Greater Manchester is facing severe traffic disruption beginning later this month after Metrolink tram drivers voted overwhelmingly for strike action in a dispute over pay.
The 300-plus drivers and supervisors, who are members of Unite, the UK’s leading union, recorded a 97 per cent yes vote in favour of industrial action after being told of a ‘pitiful’ one per cent pay award, a real terms cut given that inflation is running at nearly four times that figure.
The first strike days will be Saturday 25 September and Sunday 26 September. These coincide with the match between Manchester United and Aston Villa at Old Trafford on the Saturday, and the Great Manchester Run the following day when all competitors and spectators have been advised to use public transport due to extensive road closures in the centre of Manchester.
The tram drivers will also take strike action on Sunday 10 October, the day of the Manchester marathon when the advice again is to use public transport.
A further strikes have been called for Sunday 24 October when Manchester United and Liverpool are due to play.
Unite general secretary Sharon Graham said: “One minute tram drivers are being hailed as heroes and the next they are facing a real terms pay cut.
“Unite will not allow our members to have their pay and living standards eroded by private companies who are seeking to profit by operating a public service.”
Unite could announce further strike action on weekdays before, between and after the dates already announced depending on the response of management.
The strike action is a result of a ‘pitiful’ offer that the workforce received following months of negotiations. The workers were offered a 0.3 per cent backdated pay increase for the period from January to March 2021 followed by a 0.7 per cent increase from April 2021 to April 2022.
The one per cent pay increase for a 15 month period would in reality be a large pay cut in real terms as the RPI inflation rate currently stands at 3.8 per cent.
Metrolink is operated and maintained by a joint venture company Keolis/Amey which holds the contract to run the Transport for Greater Manchester-owned service.
Unite regional officer Dave Roberts said: “Metrolink tram workers, who continued to work throughout the pandemic, are simply not going to accept a frankly pitiful one per cent pay deal.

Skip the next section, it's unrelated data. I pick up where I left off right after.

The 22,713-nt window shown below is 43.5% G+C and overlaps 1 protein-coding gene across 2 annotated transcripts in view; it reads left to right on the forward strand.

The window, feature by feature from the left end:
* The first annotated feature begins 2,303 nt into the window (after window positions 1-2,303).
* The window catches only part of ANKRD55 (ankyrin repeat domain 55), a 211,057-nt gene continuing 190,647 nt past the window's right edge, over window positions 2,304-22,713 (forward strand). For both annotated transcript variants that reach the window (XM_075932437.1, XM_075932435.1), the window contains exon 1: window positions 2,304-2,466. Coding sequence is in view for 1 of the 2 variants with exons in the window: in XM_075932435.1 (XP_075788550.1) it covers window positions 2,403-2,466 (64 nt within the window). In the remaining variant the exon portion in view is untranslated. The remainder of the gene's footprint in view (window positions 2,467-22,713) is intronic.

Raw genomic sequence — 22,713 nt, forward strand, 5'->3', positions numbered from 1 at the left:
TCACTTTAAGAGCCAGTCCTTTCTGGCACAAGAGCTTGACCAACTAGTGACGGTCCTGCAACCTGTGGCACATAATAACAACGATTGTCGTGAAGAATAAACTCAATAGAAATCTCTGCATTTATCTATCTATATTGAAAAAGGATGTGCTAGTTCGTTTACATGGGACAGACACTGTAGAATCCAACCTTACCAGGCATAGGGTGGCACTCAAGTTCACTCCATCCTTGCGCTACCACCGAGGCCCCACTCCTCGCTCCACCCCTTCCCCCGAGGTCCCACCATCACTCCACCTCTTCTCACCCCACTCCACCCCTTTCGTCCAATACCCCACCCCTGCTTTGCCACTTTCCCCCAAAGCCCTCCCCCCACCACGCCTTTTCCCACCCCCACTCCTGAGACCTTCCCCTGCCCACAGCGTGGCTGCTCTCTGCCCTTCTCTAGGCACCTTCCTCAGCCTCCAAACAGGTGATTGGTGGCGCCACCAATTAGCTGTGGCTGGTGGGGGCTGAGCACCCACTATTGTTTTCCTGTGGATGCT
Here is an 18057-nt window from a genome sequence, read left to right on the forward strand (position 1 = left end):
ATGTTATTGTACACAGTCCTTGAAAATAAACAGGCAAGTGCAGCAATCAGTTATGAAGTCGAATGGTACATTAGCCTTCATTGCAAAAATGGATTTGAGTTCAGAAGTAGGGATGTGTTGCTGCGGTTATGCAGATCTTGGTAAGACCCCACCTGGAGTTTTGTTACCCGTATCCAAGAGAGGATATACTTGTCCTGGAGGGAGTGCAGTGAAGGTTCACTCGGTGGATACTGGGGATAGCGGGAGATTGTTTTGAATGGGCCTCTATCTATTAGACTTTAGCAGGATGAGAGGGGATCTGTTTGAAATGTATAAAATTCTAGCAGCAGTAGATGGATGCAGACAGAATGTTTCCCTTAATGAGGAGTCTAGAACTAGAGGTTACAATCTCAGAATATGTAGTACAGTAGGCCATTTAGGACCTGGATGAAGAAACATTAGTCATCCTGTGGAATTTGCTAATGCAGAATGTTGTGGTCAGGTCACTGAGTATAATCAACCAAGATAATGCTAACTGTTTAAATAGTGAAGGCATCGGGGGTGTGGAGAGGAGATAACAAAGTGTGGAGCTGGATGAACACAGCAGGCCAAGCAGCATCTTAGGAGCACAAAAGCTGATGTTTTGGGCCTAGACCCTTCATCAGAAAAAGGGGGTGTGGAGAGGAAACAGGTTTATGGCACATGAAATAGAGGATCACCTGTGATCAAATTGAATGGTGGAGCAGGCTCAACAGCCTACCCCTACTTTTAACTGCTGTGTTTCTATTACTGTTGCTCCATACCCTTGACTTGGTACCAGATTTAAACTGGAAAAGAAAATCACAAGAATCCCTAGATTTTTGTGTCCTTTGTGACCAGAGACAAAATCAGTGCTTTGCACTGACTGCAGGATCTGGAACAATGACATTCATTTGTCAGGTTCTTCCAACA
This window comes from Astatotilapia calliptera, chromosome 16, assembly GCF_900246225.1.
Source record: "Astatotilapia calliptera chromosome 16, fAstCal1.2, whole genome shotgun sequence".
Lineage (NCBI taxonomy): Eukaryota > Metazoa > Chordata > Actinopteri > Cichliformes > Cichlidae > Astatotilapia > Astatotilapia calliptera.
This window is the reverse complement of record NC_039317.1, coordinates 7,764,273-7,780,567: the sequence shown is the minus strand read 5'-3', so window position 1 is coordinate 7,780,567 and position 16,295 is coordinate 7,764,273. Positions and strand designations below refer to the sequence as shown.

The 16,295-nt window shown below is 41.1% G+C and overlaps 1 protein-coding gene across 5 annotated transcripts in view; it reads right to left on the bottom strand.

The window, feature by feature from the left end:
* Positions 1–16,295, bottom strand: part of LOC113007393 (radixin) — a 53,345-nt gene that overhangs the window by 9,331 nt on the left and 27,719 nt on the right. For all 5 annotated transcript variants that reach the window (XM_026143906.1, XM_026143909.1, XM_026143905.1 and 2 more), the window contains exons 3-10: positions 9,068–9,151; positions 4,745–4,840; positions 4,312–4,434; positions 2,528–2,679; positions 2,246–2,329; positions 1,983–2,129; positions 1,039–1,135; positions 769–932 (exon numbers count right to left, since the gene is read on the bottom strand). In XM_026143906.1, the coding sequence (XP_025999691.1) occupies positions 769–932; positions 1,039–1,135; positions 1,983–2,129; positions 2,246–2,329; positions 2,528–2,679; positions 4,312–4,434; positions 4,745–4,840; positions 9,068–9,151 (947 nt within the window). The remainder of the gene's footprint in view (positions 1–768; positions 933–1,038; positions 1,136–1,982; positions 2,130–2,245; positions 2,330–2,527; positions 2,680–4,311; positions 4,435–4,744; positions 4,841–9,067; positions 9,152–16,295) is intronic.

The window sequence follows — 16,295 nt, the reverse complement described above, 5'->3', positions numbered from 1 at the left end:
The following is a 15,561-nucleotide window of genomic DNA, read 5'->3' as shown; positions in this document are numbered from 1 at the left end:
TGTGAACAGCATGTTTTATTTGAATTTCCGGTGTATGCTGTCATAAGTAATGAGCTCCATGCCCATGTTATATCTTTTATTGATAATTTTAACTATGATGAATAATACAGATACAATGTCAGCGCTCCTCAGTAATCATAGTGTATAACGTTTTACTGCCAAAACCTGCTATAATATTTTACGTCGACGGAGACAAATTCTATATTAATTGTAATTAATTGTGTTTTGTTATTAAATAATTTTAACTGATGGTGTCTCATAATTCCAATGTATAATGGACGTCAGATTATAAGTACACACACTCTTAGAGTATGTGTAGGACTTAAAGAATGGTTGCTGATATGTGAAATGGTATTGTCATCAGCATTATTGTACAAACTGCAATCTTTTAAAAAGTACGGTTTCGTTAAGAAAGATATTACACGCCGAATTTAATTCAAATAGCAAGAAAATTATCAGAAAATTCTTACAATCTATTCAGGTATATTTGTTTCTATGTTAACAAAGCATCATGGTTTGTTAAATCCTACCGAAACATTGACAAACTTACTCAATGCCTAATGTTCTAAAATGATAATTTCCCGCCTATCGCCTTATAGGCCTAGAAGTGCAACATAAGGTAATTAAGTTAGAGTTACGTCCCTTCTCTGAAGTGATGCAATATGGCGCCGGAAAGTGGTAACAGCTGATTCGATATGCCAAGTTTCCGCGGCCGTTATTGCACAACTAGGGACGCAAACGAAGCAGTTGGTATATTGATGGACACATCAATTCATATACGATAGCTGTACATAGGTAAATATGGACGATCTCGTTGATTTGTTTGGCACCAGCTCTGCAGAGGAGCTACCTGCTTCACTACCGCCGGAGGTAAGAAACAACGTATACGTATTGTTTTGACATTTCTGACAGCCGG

“Unite has been seeking to resolve this matter for six months without success and our members now believe that as a last resort they have no other option but to take strike action.
“Strike action and the inevitable disruption that will bring can still be averted if management returns to the negotiating table with a realistic pay offer.
“Unite is dedicated to advancing the jobs, pay and conditions of its members and will fight back against any efforts to diminish workers’ living standards.”
TfGM’s Head of Metrolink, Danny Vaughan, said: “It’s disappointing that members have voted in favour of industrial action, and I would appeal to both sides to work together to find a resolution, while there is still time.
“There is no good time for strike action, but the days picked will impact on participants and spectators of some very significant and much-welcome events, which have returned to Manchester post-covid.
“Our priority will be to limit disruption as much as possible and we will work with KAM and other transport operators to make sure people can still enjoy these events, even if Metrolink services are not running on those days.
“Plans are still being developed, but we are committed to letting people know what services will be running, if any, and what alternative transport options will be available in the event of any strike as soon as possible.”